lego Matrix

[bluebox] This is part 2 of the Defeating the Fuel Surcharge Series.  Other posts include:


In airline speak, a fuel surcharge is represented by the code YQ.  The easiest way to figure out the YQ is to use the ITA Matrix.

If you’re unfamiliar with the ITA Matrix, don’t worry, I’ll walk you through it.  It’s a really cool tool that you should get familiar with.

1.  Go to the ITA Matrix

2.  Put in cities and dates that you want.

3.  Pick a ticket that is to your liking.

When you do that, you’ll be given a screen that looks like this: (I did a simple New York to Tokyo search)

There are three things that you need to notice, all of which are highlighted.

Fuel Surcharge screenshot 2

#1 The Actual Fare

This is the cost before taxes and fees.  It is $280 from New York to Tokyo, and $250 from Tokyo to New York.  In total, it is $530.

If you use frequent flyer miles, you will never pay the fare.

#2 The Fuel Surcharge (YQ)

This is what we’ve been discussing already.  Obviously, you want to fly on airlines that don’t charge you this, which I’ll show you in Part 3.

On this ticket, the fuel surcharge is $580.

Depending on what frequent flyer miles you use and what airlines you fly, you may or may not pay this.

#3 The other taxes and fees

The other taxes and fees are everything that’s not the fare or the fuel surcharge.  In this case, the other taxes and fees come out to $83.70.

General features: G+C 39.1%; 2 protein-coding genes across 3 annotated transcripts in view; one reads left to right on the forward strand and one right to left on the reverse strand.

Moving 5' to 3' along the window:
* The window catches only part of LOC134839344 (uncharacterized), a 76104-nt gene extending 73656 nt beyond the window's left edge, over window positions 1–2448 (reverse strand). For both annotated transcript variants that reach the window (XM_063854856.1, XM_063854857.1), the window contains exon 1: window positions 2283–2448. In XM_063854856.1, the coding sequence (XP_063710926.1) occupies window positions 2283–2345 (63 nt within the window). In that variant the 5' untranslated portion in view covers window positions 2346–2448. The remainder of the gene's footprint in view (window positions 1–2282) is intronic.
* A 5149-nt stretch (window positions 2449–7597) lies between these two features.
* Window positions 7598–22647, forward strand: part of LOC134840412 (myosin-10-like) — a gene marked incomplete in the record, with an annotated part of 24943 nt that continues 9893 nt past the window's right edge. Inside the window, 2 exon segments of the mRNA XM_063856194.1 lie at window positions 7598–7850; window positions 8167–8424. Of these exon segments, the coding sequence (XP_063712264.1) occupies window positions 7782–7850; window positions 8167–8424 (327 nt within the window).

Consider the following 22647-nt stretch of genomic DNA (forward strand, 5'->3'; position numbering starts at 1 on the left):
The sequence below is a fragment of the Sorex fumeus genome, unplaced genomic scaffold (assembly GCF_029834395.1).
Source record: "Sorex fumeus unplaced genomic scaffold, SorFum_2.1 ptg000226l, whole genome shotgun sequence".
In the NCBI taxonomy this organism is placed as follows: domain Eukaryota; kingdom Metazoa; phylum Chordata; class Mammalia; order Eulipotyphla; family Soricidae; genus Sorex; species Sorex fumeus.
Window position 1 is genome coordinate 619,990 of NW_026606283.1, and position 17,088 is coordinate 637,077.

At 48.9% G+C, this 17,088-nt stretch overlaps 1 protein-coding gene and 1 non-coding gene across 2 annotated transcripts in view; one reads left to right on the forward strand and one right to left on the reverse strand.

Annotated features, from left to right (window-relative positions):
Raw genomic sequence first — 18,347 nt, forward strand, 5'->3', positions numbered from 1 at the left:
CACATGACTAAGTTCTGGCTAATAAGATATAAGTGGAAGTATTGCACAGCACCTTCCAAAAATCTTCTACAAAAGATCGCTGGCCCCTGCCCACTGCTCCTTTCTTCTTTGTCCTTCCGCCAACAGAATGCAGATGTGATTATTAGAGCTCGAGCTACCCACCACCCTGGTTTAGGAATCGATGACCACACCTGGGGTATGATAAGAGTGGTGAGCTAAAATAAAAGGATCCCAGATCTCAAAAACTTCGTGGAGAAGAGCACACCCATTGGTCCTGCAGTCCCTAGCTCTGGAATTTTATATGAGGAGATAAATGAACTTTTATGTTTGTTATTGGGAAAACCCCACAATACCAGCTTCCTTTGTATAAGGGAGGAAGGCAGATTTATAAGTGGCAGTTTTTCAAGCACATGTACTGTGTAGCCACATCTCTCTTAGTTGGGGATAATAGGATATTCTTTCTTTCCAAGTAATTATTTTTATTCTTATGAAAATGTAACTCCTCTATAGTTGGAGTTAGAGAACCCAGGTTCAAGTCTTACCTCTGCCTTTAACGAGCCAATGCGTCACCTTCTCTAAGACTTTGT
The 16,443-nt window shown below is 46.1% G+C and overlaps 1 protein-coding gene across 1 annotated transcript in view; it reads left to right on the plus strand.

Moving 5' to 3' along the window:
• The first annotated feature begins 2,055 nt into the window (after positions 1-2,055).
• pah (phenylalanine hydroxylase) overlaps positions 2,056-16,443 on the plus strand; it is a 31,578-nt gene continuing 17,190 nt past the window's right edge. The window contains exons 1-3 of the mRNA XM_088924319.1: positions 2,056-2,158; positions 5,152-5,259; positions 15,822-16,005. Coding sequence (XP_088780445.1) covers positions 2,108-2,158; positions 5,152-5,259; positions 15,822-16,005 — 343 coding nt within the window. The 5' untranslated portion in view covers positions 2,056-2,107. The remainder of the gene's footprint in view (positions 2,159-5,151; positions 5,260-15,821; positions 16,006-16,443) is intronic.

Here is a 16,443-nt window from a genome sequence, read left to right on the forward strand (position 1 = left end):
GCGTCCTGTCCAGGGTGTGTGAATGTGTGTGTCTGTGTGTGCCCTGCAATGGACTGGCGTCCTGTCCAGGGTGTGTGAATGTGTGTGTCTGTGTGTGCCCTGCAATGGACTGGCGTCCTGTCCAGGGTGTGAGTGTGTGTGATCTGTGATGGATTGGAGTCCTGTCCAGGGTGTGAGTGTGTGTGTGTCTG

These “other taxes and fees” are things collected by the governments and completely unavoidable.  This is why an award ticket is never completely free.

You’ll always pay the taxes and fees when redeeming frequent flyer miles.

Cost Difference

If you were using an airline who doesn’t charge a fuel surcharge, your total cost would just be the “other taxes”, which would be $83.70


You’ve just got yourself a roundtrip ticket that would normally cost you $1,193 for less than 1/10th the price!.

However, if you were using an airline who DOES charge a fuel surcharge, your total cost would be the other taxes PLUS the fuel surcharge, which would be $663.70.


$663 for a “free” flight?  Ick!

It’s pretty easy to see which one you would prefer.

But knowing what a fuel surcharge is and how much it doesn’t help you at all if you don’t know which airlines to fly to avoid them.

To figure out which airlines you should be flying, check out Part 3: Which Airlines Charge Fuel Surcharges (with downloadable chart).

(photo courtesy of Brandon Griffith)